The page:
Pearl Sutton
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When you are pulling weeds and feel the burn of light contact dermatitis...
So you go in, wash up. All better!
Go back out to work....

So.
I wonder what I was reacting to? Was it this one? (Rub a bit on my arm.) Nope. How about this? Nope.
Experiments!! Not always involved with common sense.

Never did figure it out.
Rubbed all kinds of stuff on myself.

:D
 
gardener
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Found chickens snacking on your rose bush and instead of getting mad, you think " yeah! Knock out rose is not just ornamental" and feed more petals to the chickens.
 
Cindy Haskin
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Pearl Sutton wrote:When you are pulling weeds and feel the burn of light contact dermatitis...
So you go in, wash up. All better!
Go back out to work....

So.
I wonder what I was reacting to? Was it this one? (Rub a bit on my arm.) Nope. How about this? Nope.
Experiments!! Not always involved with common sense.

Never did figure it out.
Rubbed all kinds of stuff on myself.

:D


Speaking of experiments;
While living in Florida I ran the mower through a sand pile, walking barefoot behind it. Fire ants were all over my feet inflicting pinpoints of pain. Days later I had tiny pimple spots all over my feet. My brain said "hmm. wonder if it's from the ants? Let's experiment and find out."

I allowed some other ants to bite my feet, and again there were the tiny pustules on my feet. I proclaimed it a successful experiment.

Not sure if that qualifies as knowing you are a permie when... but it is similar to Pearl's blurb!
 
Jenny Wright
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Cindy Haskin wrote:

Pearl Sutton wrote:When you are pulling weeds and feel the burn of light contact dermatitis...
So you go in, wash up. All better!
Go back out to work....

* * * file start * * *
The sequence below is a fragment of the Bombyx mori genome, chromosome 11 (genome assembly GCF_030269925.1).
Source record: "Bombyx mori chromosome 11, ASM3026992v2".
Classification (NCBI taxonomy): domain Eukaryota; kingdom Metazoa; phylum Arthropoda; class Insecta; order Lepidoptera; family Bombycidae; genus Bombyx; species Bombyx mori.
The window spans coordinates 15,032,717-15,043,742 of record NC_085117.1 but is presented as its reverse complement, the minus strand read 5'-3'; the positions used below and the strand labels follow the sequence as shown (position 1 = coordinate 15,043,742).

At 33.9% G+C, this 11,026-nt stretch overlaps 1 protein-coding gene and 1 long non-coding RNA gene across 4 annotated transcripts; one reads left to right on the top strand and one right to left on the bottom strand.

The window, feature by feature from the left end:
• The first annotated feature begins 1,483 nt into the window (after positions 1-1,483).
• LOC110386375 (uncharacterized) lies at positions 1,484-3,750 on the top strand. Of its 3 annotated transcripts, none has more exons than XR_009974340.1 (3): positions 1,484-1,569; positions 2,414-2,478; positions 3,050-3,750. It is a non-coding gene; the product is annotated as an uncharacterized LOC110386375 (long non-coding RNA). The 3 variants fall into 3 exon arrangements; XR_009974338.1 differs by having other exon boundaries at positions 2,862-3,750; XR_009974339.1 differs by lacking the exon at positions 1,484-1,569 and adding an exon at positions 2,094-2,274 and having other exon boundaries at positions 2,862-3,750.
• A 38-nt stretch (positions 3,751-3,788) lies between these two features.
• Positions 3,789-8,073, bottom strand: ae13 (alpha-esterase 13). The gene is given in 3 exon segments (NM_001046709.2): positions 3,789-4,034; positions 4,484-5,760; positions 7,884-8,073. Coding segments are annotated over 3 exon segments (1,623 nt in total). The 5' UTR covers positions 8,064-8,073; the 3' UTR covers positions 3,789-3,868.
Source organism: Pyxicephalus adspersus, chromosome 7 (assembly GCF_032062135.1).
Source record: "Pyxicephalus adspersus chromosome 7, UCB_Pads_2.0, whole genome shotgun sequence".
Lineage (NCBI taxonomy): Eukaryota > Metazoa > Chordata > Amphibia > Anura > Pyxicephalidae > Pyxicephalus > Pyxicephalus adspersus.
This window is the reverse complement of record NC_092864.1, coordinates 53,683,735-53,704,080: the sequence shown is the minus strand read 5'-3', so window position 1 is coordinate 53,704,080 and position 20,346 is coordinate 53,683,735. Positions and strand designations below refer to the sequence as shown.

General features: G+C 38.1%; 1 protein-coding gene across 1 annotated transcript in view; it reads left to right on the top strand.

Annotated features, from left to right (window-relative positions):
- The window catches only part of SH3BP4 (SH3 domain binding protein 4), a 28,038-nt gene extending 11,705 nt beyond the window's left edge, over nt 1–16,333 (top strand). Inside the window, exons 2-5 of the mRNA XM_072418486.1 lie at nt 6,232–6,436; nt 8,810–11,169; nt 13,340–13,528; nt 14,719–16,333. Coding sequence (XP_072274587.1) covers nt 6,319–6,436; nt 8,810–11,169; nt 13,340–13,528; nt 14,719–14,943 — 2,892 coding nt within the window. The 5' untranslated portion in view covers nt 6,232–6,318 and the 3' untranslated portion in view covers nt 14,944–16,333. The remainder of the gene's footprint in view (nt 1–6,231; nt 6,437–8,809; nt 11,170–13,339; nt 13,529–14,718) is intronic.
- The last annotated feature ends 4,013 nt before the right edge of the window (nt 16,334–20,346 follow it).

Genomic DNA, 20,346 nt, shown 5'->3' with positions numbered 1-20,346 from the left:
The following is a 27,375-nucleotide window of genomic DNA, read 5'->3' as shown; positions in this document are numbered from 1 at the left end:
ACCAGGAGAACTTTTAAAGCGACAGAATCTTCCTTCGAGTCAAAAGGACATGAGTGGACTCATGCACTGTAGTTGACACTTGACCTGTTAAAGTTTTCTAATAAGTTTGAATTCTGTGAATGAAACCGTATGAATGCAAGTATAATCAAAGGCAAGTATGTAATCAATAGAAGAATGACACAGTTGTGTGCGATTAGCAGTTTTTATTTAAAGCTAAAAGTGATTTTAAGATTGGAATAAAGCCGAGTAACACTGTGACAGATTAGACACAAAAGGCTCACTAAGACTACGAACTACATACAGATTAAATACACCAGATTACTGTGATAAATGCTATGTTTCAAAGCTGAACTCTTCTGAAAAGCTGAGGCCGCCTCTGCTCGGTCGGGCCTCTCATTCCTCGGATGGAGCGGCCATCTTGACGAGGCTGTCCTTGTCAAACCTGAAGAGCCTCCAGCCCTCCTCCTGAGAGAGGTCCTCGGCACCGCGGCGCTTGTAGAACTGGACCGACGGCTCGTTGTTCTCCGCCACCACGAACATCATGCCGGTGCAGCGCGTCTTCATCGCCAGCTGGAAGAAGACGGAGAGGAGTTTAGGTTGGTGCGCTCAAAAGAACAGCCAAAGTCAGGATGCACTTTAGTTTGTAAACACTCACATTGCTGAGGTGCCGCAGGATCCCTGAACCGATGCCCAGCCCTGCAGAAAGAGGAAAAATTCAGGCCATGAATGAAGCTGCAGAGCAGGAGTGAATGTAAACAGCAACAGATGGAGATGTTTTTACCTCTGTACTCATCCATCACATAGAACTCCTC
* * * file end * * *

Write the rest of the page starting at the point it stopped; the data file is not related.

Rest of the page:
So.
I wonder what I was reacting to? Was it this one? (Rub a bit on my arm.) Nope. How about this? Nope.
Experiments!! Not always involved with common sense.

Never did figure it out.
Rubbed all kinds of stuff on myself.

:D


Speaking of experiments;
While living in Florida I ran the mower through a sand pile, walking barefoot behind it. Fire ants were all over my feet inflicting pinpoints of pain. Days later I had tiny pimple spots all over my feet. My brain said "hmm. wonder if it's from the ants? Let's experiment and find out."

I allowed some other ants to bite my feet, and again there were the tiny pustules on my feet. I proclaimed it a successful experiment.

Not sure if that qualifies as knowing you are a permie when... but it is similar to Pearl's blurb!


Sure it's permies! Your first response was not to spread poison but observe and learn!
 
steward
Posts: 6513
Location: Carnation, WA (Western Washington State / Cascadia / Pacific NW)
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When, on your smartphone, you try to tap the apple 🍎 to give to someone on permies, but your thumb still has cobwebs on it from rummaging through saved/to-be-reused/gardening/tool items in the barn closet.

Cobwebby thumbs don't work well! 😄 Haha!
 
pollinator
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When you can't even scratch your butt without first pondering whether the way you're doing it reflects proper permaculture philosophy.
 
pollinator
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I think that the permie response to an itchy butt is not reflection on philosophy, but why your butt itches and what natural treatment can be used.
 
pioneer
Posts: 436
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Robin Katz wrote:I think that the permie response to an itchy butt is not reflection on philosophy, but why your butt itches and what natural treatment can be used.



Or what systemic dysfunction in the way you design your life leads to the situation where you have an itchy butt. (How to design out itchy butts)
 
Dc Stewart
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I believe that the philosophical requirement is satisfied when your method embodies Resilience and Sustainability; i.e., it respects and preserves itchiness as a natural feature of posterior ecology, and you can skritch for hours on end without ill effects.
 
Pearl Sutton
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When you almost cry as you slaughter volunteer plants...

I had a reason though.
Part of my squash bug strategy this year is to not plant anything in the squash/curcubit family for a while, to starve the overwintered bugs, cut down on the breeding population.

I think these were probably cantaloupes, I don't hot compost, I bury my kitchen waste. Anything that came up from my scraps were things that were from melons that were not worth saving the seeds, as I save seeds obsessively out of my groceries.

Still. I hated to kill them off, even knowing I can't feed the bugs.
I hate killing volunteers.

But I hate the squash beetles more.

I'll keep telling myself that.
 
pollinator